The first told his plan to a cricket, who chirped so hard that he almost fell over, quite a feat when you have six legs. “You can’t scratch, you can’t peck, you can’t fly. You’ll never be a better chicken than a hen.”

“Bah!” said the frog. “What do you know about being a chicken, you’re only a cricket, and you’re looking very tasty right now.” The frog ignored the cricket’s insults and went to the chicken coop. First he talked to the hens, but they all laughed at him. Then he found the Rooster, all decked out in red and white, with long, sharp spurs in case another rooster showed up. Although the rooster thought the frog an idiot, he was happy to give him advice, if only to show off. The rooster showed the frog how to crow, but the frog could only croak. He showed him how to scratch for worms, but the frog’s feet couldn’t scrape the ground. He showed him how to fly, and though chickens aren’t good flyers, the frog was even worse. The rooster laughed the frog right back into the swamp.

The frog had one last idea: to ask the wisest frog in the swamp. The toad liked to sit during the day in a mossy spot shrouded in leaves, sometimes with a bear and pig with him. “What troubles you?” Said the wise frog.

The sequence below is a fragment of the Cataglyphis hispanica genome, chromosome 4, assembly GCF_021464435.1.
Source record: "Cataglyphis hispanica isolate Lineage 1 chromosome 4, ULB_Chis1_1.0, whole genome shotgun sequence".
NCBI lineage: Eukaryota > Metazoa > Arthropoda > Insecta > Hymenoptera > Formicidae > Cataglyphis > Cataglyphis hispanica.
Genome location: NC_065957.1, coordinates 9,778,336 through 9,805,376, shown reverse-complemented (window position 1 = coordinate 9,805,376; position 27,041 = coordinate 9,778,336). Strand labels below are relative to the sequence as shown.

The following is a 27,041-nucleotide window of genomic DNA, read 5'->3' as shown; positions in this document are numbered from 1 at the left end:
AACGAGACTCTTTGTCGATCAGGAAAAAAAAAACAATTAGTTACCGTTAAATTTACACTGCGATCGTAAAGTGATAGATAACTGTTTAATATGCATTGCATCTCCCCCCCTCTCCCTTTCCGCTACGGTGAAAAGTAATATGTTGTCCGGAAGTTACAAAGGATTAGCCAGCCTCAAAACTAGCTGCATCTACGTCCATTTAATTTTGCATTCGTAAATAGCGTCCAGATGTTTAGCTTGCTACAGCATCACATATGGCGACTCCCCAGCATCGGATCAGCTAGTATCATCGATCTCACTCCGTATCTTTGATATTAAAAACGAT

“I want to do everything a chicken does, but even better,”

The wise one turned his head in that creepy way frogs do. “Why do you want that?”

The frog stumbled over his response, scratching at the beard he didn’t have. He never thought of the why, only the how.

“I know,” the frog finally said. “I want to spite the hen for saying that I’ve never done anything.”

The wise one said, “Spite is never a noble action, but if you must, why don’t you do what you’re already good at. Don’t try to be the best chicken. Be the best frog.”

The frog knew exactly what to do. “I’m the best croaker in the swamp! That’s that’s what I’m going to do, and I know exactly where to do it.”